I like Bernie, I think he’s a good guy with good intentions. I don’t agree with him about everything, but he seems genuine and as though he’s really trying to tackle the big issues that other mainstream candidates won’t even bring up. It’s still not my place or any other white person’s place to look from our position of racial privilege at what #BlackLivesMatter did and get all judgy about it. Those aren’t my family members and friends being murdered by the establishment or by overtly racist nutjobs spurred on by systemic racism. You or I might have done the exact same thing if we were in their shoes, there’s no way of knowing. 

For what it’s worth, I grew up in the Seattle area and I 100% agree with the protestors that Seattle is horribly racist. The worst thing about the racism in the PNW is how so many of the white people who live there simply don’t see it or consider it to be an issue. So many people in that area will readily and repeatedly call out racism in the Deep South, but ignore the rampant racism in their own area or in their own words and actions.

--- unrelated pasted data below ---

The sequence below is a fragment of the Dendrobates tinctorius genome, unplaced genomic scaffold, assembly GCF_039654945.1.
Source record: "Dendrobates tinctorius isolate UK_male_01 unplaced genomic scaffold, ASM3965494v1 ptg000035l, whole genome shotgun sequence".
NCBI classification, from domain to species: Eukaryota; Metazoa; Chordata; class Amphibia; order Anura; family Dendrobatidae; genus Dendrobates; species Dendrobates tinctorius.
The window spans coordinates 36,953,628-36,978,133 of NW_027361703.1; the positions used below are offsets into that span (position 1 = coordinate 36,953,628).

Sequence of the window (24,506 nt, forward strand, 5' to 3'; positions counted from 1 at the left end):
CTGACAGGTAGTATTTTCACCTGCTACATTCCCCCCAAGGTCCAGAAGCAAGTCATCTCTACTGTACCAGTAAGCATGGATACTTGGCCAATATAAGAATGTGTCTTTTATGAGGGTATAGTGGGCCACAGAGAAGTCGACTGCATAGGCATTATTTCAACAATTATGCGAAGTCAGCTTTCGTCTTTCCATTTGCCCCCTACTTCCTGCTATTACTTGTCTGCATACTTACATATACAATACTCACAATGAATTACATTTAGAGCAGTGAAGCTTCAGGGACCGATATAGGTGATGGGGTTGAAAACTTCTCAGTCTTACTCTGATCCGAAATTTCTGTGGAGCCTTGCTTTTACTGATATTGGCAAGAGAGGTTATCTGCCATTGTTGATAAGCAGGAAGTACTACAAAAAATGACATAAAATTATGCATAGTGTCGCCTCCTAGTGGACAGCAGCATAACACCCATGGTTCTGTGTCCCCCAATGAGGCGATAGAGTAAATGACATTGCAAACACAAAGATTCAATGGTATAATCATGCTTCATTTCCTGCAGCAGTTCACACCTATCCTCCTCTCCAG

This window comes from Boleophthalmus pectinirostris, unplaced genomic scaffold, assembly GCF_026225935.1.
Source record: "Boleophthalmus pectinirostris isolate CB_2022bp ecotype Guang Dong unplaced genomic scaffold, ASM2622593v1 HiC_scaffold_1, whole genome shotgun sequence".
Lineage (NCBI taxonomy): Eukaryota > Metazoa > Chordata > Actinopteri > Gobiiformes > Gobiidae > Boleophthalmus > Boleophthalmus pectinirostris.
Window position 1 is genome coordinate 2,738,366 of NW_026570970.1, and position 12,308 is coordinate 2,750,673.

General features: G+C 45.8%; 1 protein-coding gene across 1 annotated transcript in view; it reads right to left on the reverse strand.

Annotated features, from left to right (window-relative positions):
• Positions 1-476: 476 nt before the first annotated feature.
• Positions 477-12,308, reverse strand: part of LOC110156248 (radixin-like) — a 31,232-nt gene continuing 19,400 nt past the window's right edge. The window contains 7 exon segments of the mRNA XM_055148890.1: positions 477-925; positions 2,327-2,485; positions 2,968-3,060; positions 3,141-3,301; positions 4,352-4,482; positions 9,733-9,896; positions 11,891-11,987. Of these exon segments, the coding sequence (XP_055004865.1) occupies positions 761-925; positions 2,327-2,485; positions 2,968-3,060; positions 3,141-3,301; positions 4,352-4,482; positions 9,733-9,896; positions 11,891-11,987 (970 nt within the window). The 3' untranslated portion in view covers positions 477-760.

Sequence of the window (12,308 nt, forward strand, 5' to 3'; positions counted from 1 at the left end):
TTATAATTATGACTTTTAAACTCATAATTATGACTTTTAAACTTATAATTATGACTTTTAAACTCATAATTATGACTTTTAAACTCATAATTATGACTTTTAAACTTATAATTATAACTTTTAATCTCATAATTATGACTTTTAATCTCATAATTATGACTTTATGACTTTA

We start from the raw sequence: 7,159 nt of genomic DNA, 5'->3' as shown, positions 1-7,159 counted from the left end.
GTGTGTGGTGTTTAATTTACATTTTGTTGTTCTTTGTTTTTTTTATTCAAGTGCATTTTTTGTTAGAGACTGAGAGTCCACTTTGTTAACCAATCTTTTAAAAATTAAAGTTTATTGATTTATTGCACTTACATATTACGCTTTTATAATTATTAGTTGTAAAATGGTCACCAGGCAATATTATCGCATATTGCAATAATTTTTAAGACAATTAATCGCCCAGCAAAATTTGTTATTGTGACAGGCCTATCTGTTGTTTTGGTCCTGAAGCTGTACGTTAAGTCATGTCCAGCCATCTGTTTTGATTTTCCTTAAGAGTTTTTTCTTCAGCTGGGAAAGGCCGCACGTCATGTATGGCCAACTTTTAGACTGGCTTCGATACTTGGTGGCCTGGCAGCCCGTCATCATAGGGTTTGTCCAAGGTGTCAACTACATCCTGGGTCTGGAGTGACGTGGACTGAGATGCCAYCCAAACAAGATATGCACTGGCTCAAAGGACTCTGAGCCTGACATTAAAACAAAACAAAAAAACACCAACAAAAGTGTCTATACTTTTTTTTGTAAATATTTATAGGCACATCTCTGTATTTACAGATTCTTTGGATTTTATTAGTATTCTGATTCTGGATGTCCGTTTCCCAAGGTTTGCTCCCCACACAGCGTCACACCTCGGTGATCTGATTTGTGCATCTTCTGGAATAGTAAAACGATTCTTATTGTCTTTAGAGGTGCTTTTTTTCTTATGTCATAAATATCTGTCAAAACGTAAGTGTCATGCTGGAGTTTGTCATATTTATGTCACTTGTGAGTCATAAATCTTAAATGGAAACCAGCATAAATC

I do know one thing: I’m more upset and concerned about the shootings of unarmed black men and women than I am by the things the #BlackLivesMatter movement has done and said. Even if I was more upset by the #BlackLivesMatter movement, it’s not my place to grumble about it. It’s not about me. 

#BlackLivesMatter, y’all. 

~B.
*We’ve probably all seen the #AllLivesMatter analogy of a fundraiser for cancer treatments where someone stands up and shouts, “But other diseases are bad too!!!” Okay. Yeah, all diseases are bad and everyone’s life matters. Thank you, Captain Obvious, but we’re focusing on this specific problem right here and now for specific reasons. 

Polarization

I’ve been trying halfheartedly to blog more lately about issues that are important to me. This hasn’t happened for a myriad of reasons including the novel I’m writing, the children I care for, and the husband who ocassionally wants to interact with me.